Taylor Swift’s lightning-quick victory over Apple Inc. demonstrates how high-profile artists can use public shaming to shape the music business when even major record labels haggling behind the scenes can’t.
The biggest music companies, after months of negotiations, couldn’t convince Apple to pay royalties during a three-month trial period, according to people with knowledge of the matter. Before Swift spoke up, other major artists privately threatened to pull their albums from Apple’s new service, said the people, who weren’t authorized to discuss the matter publicly.
Armed with a best-selling album and a Tumblr account, Swift got the job done in 17 hours. Artists of a certain magnitude, like Swift or Kanye West, can employ the universal tools of music and social media to greater effect.
“She didn’t have a lot to lose,” said Ethan Kaplan, an executive at music-technology company Gracenote. “She’s the biggest artist in the world, she owns her own masters. She has a leveraged position.”
Swift provided a louder microphone to independent labels such as the Beggars Group, which has worked with Adele, Beck and Radiohead. Beggars Group had said earlier it would withhold upcoming records because of the free trial, which the label said undermined Apple’s promise of a pay-only service.
While that generated some headlines, it was only when Swift marshaled more than 70 million followers on Facebook, 59 million on Twitter and thousands more in the press that Apple’s Eddy Cue changed his mind.
“Few people in the music world other than Taylor Swift could make this type of demand, at least successfully,” said Kevin Goldberg, a lawyer at Fletcher, Heald & Hildreth specializing in intellectual property and copyright.
There is a tradition of top pop acts using their clout to address industry gripes. Pearl Jam canceled a tour more than 20 years ago because Ticketmaster refused to lower its service charges. A year later, the band was back in the fold.
Swift, too, in the past has used her status as the world’s biggest pop star. Last year she refused to make “1989” available on Spotify Ltd., the most popular subscription music service, and elsewhere online, because she wanted to restrict its availability to paying customers.
The result? Swift’s “1989” debut had the highest week of sales of any album since 2002, according to Billboard. Yet Spotify, which refused to back down, has added millions of subscribers since the incident, suggesting it too benefited from the publicity.
“1989” hasn’t appeared on Spotify. Swift hasn’t said whether she’ll put it on Apple Music.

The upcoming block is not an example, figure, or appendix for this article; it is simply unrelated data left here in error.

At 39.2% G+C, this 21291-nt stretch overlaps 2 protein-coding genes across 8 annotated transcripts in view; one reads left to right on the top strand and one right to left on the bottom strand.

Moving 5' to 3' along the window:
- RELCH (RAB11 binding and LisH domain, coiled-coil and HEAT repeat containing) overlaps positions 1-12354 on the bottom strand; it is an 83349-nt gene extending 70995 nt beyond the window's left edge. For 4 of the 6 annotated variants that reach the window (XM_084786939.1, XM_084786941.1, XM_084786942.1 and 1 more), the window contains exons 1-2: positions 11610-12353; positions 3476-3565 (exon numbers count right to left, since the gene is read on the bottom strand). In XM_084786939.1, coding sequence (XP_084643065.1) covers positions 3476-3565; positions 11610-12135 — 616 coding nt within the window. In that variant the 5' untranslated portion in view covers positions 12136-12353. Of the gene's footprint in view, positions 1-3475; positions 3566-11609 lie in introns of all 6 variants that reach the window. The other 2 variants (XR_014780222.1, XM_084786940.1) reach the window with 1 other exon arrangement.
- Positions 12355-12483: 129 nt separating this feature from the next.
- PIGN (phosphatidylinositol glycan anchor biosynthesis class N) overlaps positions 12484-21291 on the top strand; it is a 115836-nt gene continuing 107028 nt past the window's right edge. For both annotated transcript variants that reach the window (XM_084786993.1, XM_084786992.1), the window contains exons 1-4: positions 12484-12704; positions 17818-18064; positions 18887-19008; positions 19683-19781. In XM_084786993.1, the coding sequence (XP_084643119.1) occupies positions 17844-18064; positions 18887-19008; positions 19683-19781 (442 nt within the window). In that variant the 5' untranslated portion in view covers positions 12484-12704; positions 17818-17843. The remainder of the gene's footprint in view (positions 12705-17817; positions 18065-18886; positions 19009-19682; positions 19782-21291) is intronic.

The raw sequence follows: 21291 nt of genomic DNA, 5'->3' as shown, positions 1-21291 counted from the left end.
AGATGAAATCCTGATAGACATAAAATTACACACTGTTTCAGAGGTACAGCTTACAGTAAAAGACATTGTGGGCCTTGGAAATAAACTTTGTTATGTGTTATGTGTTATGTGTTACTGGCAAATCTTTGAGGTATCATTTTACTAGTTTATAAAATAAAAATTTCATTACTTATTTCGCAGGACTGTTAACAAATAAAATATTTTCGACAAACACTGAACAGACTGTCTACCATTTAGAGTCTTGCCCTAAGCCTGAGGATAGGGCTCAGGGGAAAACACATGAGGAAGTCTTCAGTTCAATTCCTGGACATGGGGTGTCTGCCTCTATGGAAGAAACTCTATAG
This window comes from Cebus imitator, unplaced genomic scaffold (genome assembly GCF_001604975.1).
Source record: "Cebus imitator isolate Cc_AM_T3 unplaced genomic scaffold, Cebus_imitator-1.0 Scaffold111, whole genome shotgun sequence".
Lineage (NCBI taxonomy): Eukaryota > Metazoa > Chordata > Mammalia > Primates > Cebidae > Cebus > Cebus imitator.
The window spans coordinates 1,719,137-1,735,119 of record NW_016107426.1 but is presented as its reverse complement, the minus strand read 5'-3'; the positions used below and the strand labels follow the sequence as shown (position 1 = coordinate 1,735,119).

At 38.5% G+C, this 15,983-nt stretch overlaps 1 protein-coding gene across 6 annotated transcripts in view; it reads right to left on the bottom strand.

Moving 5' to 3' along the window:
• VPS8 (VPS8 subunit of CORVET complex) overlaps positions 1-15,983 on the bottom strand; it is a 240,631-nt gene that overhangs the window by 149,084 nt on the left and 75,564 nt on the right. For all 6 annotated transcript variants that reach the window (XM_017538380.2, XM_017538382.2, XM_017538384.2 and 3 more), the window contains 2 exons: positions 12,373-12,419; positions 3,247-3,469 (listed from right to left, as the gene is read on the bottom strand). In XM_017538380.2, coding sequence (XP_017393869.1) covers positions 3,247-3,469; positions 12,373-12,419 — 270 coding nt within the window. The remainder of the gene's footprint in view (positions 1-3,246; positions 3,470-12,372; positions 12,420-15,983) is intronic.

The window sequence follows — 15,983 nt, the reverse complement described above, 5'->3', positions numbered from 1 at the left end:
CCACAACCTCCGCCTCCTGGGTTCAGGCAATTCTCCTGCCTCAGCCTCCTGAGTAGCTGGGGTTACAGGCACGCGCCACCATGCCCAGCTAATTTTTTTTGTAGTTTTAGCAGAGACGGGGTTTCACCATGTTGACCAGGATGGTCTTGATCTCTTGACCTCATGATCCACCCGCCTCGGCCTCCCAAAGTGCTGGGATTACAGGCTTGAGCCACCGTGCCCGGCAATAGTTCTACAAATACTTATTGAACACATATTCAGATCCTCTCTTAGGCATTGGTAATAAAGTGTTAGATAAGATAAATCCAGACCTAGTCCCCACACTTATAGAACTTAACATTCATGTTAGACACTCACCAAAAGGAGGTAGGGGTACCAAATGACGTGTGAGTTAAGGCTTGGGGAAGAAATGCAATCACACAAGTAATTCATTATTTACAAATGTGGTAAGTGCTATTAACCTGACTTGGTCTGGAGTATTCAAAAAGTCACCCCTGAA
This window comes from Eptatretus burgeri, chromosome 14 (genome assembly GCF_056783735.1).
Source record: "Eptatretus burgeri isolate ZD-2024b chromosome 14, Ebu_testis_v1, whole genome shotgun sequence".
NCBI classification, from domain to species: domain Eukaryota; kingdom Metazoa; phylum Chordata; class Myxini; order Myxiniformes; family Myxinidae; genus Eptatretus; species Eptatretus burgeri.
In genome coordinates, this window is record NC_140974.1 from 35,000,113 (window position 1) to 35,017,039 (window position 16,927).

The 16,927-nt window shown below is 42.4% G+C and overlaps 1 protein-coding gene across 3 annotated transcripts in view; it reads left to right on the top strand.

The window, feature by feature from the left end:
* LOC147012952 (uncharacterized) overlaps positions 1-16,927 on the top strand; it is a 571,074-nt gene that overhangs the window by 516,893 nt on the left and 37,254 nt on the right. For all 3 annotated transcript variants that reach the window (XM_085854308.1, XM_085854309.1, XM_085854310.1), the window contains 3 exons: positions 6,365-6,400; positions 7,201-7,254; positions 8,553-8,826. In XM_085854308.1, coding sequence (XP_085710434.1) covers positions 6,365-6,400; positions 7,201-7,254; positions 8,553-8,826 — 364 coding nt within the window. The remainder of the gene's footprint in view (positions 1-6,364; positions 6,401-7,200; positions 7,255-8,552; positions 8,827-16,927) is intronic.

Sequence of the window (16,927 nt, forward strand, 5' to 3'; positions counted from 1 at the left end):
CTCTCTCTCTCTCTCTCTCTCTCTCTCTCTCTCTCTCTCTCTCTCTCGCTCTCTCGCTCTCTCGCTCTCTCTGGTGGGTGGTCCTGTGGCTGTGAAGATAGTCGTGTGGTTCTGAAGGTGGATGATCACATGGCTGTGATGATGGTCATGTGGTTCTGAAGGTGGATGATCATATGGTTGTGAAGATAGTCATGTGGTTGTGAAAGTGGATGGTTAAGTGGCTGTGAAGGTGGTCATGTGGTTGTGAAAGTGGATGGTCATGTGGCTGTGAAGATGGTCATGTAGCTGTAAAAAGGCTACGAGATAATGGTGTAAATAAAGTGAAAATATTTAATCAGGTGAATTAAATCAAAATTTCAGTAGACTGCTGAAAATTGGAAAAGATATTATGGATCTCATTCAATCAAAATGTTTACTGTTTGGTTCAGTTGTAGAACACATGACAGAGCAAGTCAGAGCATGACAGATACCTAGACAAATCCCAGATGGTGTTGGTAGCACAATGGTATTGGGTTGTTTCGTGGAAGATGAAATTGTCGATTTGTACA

Apple was the center of the music universe for the decade after it introduced the iPod and iTunes Store, as sales of singles replaced albums and digital copies replaced CDs. Though Apple is still the world’s largest music retailer, its grip on power has slipped as consumers flocked to free competitors like Spotify and YouTube.
There are other signs the rising competition has cut into Apple’s negotiating leverage. The company has said it plans to pay rights holders 71.5 percent of the subscription revenue in the U.S., and about 73 percent globally, a higher share than in previous industry streaming deals.
Jay Z got artists to offer exclusives through his streaming service Tidal, partly because it only offers a paid product. (Musicians and record companies have quarreled with Spotify over its free option.)
Apple moved quickly to stem the uproar after Swift’s Tumblr post on Sunday. Cue, Apple’s senior vice president for Internet software and services, told Re/code that the company will pay rights holders on a per-stream basis for the three-month trial period. He didn’t disclose the amount.
The company, like Spotify, could benefit from the Swift publicity. Apple acquired Beats Music and invested in a new music service in response to the changing market. It’s still a major player with significant advantages -- including hundreds of millions of credit cards on file.
While Swift has proven she can get “1989” to fans without free streaming, no single act is a must-have for a music service like Apple’s, said Russ Crupnick, managing partner of research firm MusicWatch.
“There are plenty of people who wouldn’t know the difference, or would listen to other things,” Crupnick said. “To think one artist or one album will make or break a service is frankly insane.”